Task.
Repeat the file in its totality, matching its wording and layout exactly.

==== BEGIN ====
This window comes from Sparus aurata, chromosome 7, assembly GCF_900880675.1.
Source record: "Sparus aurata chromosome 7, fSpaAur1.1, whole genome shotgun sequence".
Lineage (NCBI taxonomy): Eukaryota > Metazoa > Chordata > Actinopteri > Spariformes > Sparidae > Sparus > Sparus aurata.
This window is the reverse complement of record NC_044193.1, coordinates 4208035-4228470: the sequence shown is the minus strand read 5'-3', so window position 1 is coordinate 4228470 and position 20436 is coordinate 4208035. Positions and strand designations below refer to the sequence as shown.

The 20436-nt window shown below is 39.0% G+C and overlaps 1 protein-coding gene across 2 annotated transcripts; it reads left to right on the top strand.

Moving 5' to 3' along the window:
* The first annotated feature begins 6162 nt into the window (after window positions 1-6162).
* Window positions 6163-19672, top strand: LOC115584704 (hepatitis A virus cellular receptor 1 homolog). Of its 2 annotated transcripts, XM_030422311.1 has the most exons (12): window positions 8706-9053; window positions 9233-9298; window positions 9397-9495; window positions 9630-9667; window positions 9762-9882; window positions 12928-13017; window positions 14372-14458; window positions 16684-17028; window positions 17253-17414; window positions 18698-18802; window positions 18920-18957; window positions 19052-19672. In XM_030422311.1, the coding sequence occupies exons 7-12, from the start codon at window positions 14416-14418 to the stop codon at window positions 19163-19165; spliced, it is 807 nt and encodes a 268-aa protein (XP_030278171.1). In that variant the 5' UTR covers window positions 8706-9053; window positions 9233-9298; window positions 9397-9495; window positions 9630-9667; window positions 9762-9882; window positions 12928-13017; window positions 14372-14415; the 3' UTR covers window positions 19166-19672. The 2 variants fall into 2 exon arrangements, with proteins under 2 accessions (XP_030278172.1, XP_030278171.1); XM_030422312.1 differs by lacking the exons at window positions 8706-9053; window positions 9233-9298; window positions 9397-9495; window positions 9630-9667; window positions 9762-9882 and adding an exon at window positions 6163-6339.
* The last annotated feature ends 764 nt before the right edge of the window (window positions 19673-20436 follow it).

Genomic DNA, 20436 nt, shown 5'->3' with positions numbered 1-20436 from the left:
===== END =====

This window comes from Sparus aurata, chromosome 7, assembly GCF_900880675.1.
Source record: "Sparus aurata chromosome 7, fSpaAur1.1, whole genome shotgun sequence".
Lineage (NCBI taxonomy): Eukaryota > Metazoa > Chordata > Actinopteri > Spariformes > Sparidae > Sparus > Sparus aurata.
This window is the reverse complement of record NC_044193.1, coordinates 4208035-4228470: the sequence shown is the minus strand read 5'-3', so window position 1 is coordinate 4228470 and position 20436 is coordinate 4208035. Positions and strand designations below refer to the sequence as shown.

The 20436-nt window shown below is 39.0% G+C and overlaps 1 protein-coding gene across 2 annotated transcripts; it reads left to right on the top strand.

Moving 5' to 3' along the window:
* The first annotated feature begins 6162 nt into the window (after window positions 1-6162).
* Window positions 6163-19672, top strand: LOC115584704 (hepatitis A virus cellular receptor 1 homolog). Of its 2 annotated transcripts, XM_030422311.1 has the most exons (12): window positions 8706-9053; window positions 9233-9298; window positions 9397-9495; window positions 9630-9667; window positions 9762-9882; window positions 12928-13017; window positions 14372-14458; window positions 16684-17028; window positions 17253-17414; window positions 18698-18802; window positions 18920-18957; window positions 19052-19672. In XM_030422311.1, the coding sequence occupies exons 7-12, from the start codon at window positions 14416-14418 to the stop codon at window positions 19163-19165; spliced, it is 807 nt and encodes a 268-aa protein (XP_030278171.1). In that variant the 5' UTR covers window positions 8706-9053; window positions 9233-9298; window positions 9397-9495; window positions 9630-9667; window positions 9762-9882; window positions 12928-13017; window positions 14372-14415; the 3' UTR covers window positions 19166-19672. The 2 variants fall into 2 exon arrangements, with proteins under 2 accessions (XP_030278172.1, XP_030278171.1); XM_030422312.1 differs by lacking the exons at window positions 8706-9053; window positions 9233-9298; window positions 9397-9495; window positions 9630-9667; window positions 9762-9882 and adding an exon at window positions 6163-6339.
* The last annotated feature ends 764 nt before the right edge of the window (window positions 19673-20436 follow it).

Genomic DNA, 20436 nt, shown 5'->3' with positions numbered 1-20436 from the left: